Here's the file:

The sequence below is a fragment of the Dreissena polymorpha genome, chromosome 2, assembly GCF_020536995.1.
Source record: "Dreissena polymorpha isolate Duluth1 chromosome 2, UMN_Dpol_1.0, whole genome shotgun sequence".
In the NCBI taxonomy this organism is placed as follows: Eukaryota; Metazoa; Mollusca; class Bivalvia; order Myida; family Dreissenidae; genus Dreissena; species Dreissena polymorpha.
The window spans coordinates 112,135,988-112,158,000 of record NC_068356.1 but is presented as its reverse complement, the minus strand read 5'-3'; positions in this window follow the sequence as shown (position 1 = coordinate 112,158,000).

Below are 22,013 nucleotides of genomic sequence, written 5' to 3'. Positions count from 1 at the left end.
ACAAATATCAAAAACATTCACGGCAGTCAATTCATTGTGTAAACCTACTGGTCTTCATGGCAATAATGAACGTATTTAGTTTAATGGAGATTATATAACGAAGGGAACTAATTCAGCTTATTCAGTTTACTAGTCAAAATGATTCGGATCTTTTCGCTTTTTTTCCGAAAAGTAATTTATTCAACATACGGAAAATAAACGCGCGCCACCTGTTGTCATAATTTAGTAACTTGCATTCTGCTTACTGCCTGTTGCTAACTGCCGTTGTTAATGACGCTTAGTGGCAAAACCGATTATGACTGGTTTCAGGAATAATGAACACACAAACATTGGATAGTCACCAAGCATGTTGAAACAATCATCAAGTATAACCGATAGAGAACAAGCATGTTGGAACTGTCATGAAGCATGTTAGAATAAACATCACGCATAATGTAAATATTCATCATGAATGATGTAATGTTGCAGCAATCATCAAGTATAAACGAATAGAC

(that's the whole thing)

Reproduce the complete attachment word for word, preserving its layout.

The sequence below is a fragment of the Dreissena polymorpha genome, chromosome 2, assembly GCF_020536995.1.
Source record: "Dreissena polymorpha isolate Duluth1 chromosome 2, UMN_Dpol_1.0, whole genome shotgun sequence".
In the NCBI taxonomy this organism is placed as follows: Eukaryota; Metazoa; Mollusca; class Bivalvia; order Myida; family Dreissenidae; genus Dreissena; species Dreissena polymorpha.
The window spans coordinates 112,135,988-112,158,000 of record NC_068356.1 but is presented as its reverse complement, the minus strand read 5'-3'; positions in this window follow the sequence as shown (position 1 = coordinate 112,158,000).

Below are 22,013 nucleotides of genomic sequence, written 5' to 3'. Positions count from 1 at the left end.
ACAAATATCAAAAACATTCACGGCAGTCAATTCATTGTGTAAACCTACTGGTCTTCATGGCAATAATGAACGTATTTAGTTTAATGGAGATTATATAACGAAGGGAACTAATTCAGCTTATTCAGTTTACTAGTCAAAATGATTCGGATCTTTTCGCTTTTTTTCCGAAAAGTAATTTATTCAACATACGGAAAATAAACGCGCGCCACCTGTTGTCATAATTTAGTAACTTGCATTCTGCTTACTGCCTGTTGCTAACTGCCGTTGTTAATGACGCTTAGTGGCAAAACCGATTATGACTGGTTTCAGGAATAATGAACACACAAACATTGGATAGTCACCAAGCATGTTGAAACAATCATCAAGTATAACCGATAGAGAACAAGCATGTTGGAACTGTCATGAAGCATGTTAGAATAAACATCACGCATAATGTAAATATTCATCATGAATGATGTAATGTTGCAGCAATCATCAAGTATAAACGAATAGAC